§ Mr. Tierney
, notwithstanding the precedent adduced by the hon. gentleman, still contended, that the admission into the Journals, of a speech by the Speaker, had always been deemed a mark of the approbation of the House. Without intending the slightest personal disrespect to the Speaker, he must protest against this being considered to be the case in the present instance. For his part, he was at a loss to conceive what inconvenience could be occasioned by the production of the Speech as a simple document.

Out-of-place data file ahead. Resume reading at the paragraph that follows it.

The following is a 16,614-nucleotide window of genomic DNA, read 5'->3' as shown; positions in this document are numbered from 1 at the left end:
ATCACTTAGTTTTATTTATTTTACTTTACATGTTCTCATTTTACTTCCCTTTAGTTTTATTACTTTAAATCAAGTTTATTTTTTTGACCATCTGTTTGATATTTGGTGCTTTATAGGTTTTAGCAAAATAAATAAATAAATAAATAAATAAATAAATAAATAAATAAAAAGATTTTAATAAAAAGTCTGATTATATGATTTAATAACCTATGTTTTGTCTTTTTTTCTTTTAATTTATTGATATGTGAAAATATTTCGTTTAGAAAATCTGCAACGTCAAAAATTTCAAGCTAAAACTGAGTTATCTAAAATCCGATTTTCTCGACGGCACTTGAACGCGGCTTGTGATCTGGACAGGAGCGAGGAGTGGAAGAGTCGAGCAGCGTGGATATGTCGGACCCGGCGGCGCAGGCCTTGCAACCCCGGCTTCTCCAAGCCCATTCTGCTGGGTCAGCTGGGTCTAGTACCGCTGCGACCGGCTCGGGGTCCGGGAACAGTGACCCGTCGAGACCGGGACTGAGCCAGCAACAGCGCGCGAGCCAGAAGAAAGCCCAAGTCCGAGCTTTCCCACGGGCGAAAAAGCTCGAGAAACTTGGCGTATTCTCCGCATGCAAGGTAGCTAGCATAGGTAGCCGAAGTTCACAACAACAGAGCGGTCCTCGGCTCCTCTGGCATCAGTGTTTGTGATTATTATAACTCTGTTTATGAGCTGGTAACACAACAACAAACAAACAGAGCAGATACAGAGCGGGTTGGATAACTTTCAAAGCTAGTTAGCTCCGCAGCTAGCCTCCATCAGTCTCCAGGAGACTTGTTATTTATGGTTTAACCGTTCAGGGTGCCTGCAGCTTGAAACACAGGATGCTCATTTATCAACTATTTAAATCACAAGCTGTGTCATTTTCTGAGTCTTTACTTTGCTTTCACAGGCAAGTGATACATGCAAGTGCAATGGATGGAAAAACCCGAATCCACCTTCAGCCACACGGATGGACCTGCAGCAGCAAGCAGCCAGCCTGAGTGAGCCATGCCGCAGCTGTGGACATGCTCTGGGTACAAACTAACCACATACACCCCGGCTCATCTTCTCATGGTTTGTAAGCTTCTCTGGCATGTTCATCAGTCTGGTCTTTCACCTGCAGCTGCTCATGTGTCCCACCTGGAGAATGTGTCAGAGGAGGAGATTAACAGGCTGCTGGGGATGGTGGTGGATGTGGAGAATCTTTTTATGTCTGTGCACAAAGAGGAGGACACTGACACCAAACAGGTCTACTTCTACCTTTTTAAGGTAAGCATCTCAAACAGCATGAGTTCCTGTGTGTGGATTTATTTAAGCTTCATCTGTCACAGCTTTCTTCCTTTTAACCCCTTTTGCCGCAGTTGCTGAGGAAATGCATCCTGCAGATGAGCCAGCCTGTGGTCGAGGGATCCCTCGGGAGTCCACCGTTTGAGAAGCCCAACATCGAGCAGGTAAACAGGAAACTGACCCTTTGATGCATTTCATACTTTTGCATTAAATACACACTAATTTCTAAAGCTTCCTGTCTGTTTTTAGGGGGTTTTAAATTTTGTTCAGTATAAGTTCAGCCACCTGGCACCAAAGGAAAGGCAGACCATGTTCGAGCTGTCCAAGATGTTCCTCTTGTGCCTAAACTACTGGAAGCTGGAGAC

detailed the history of the proceedings on the speech made by sir Fletcher Norton in 1777, The printing of that speech by no means implied the approbation of the House. It was made on the 7th of May. On the 9th of May, only two days alter, came on the question of its merits; and although the thanks of the House of Commons were voted to sir F. Norton for the speech, yet the discussion afforded abundant proof, that if, in the present instance, the House followed the precedent of 1777, they would not be precluded from expressing a free opinion on the speech in question.